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White Ibis
Eudocimus albus
– Family
Authors: Kushlan, James A., and Keith L. Bildstein
Revisors: Pyle, Peter

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Figure 2. Annual cycle of the White Ibis
Juvenile White Ibis, Hatteras, NC, 15 October 2005
Juvenile White Ibis, NC, October
Adult non-breeding White Ibis, Cape Hatteras, NC, December
Adult breeding White Ibis

White Ibis have 10 functional primaries, 9 secondaries (including 3-4 tertials), and 12 rectrices. No substantial geographic variation in plumage aspect or molt strategies has been reported.


Molt and plumage terminology follows Humphrey and Parkes (1959) as modified by Howell et al. (2003, 2004). White Ibis appears to exhibit a Simple Alternate Strategy (Howell et al. 2003), including complete prebasic molts, a single partial first-cycle molt, and limited prealternate molts in definitive cycles (Fig. 2). The single inserted first-cycle molt may represent a merging of preformative and first prealternate molts formerly present in ancestral species (Pyle 2008); study needed. Individuals can be aged through first part of 2nd cycle, after which definitive aspect assumed.

Prejuvenile (First Prebasic) Molt

complete, May-Jul, in or near nest.

Preformative/First Prealternate Molt

Limited-partial, Oct-Apr, commencing on or near breeding grounds and completing on non-breeding grounds. Includes most to all body feathers, and sometimes 1-2 tertials and 1-4 central rectrices, but no wing coverts or other flight feathers. Begins with greater upper wing coverts and feathers on the back, followed by scapulars, and spreads posteriorly to the tail (Beebe 1914), although considerable overlap occurs. Some head feathers possibly replaced twice, in which case both preformative and first prealternate molts could be defined (Pyle 2008); study needed.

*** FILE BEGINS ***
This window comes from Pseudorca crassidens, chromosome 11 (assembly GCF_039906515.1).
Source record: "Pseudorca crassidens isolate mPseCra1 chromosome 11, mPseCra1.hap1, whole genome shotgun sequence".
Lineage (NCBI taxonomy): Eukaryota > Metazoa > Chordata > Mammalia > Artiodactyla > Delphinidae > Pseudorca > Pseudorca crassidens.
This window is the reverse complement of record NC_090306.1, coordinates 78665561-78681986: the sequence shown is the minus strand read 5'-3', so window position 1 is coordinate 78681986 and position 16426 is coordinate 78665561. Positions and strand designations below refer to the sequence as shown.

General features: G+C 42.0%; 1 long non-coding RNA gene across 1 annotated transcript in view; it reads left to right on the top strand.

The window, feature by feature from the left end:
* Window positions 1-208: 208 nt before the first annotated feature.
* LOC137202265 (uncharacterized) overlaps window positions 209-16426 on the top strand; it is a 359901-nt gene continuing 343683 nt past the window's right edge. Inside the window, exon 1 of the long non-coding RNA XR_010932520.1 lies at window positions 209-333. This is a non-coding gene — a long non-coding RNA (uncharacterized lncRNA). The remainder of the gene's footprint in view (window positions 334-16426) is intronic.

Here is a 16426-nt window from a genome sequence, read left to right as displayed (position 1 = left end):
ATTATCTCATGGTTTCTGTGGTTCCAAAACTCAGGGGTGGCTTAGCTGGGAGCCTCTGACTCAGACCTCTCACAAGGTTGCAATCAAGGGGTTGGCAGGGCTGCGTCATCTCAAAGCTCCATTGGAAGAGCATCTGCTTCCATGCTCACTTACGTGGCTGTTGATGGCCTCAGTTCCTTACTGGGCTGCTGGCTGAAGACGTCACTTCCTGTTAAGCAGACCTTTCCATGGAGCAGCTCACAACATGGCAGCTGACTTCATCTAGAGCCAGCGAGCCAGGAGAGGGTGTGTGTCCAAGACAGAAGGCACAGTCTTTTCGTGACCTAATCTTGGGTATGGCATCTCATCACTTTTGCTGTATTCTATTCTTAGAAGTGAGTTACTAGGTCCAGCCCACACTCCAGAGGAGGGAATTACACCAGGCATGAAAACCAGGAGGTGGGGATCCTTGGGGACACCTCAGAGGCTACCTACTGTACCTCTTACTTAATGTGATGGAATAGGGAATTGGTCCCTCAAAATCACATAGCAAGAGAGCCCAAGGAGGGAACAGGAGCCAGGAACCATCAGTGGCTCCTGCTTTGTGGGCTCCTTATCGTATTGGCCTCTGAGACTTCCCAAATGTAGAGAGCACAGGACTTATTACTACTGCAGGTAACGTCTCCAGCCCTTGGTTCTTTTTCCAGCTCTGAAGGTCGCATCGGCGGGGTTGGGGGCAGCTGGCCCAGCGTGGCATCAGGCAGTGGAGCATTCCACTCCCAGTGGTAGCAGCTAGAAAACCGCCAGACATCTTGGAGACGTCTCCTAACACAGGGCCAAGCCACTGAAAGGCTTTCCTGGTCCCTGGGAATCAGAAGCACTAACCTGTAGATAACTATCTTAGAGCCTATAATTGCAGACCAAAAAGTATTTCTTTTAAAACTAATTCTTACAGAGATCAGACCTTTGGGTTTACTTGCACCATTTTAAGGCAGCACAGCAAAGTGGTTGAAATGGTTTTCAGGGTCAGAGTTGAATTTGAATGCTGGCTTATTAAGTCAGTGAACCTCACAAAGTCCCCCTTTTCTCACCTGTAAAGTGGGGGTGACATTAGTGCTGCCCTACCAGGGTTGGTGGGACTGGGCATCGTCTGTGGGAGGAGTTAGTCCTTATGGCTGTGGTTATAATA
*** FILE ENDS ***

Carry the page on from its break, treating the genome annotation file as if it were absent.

Second Prebasic Molt

Complete, Apr-Oct, variably on or near breeding and/or non-breeding grounds. May start earlier in tropical populations.

Second And Definitive Prealternate Molt

Limited-partial, Feb-Apr, on or near non-breeding grounds. Includes feathers of the head and neck; possibly other body feathers, but no wing coverts or flight feathers.

Definitive Prebasic Molt

Complete, Jul-Sep, on or near breeding grounds, often in dense mangroves. Individuals usually complete 90% of body molt within 60 days; however, initiation of molt can be delayed in breeding individuals. Molt begins on back, spreading to wing scapulars, coverts, remiges, and rectrices. Flight feathers replaced in late summer to early fall: primaries replaced distally (p1-p10), secondaries replaced proximally from s1 and s5 and distally from the tertials, and rectrices likely replaced distally (r1-r6) on each side of tail. Molt appears to complete fairly rapidly and may include brief periods of flightlessness, not affecting feeding or predation risk within dense molting habitats.

Field studies from Heath 2002 showed the following molt details: No significant differences between male and female molt patterns or brood patch development. Of birds captured during courtship display (n = 15), 50% had begun to develop brood patches; by egg production and incubation, 90% showed bare, vascularized brood patches (n = 26). During chick rearing, brood patches were less vascularized and birds tended to groom feathers over the bare area. Some birds captured in the chick-brooding stages showed down growth in the brood patch region (12%, n = 17).

Most White Ibises (85%; n = 27) molted 5 – 85% of their body feathers during the pre-breeding stage. During the breeding season, ibises molted a lower proportion of their body feathers (5 – 20%) than pre-breeding birds, but reproductive birds did show signs of molt in all stages. Of display birds, 33% (n = 18) had at least 5% of feathers in sheaths. In other stages: 16% of birds in egg production (n = 19), 14% of incubating birds (n = 14), and 15% of chick rearing birds (n = 20) were also molting (Heath 2002).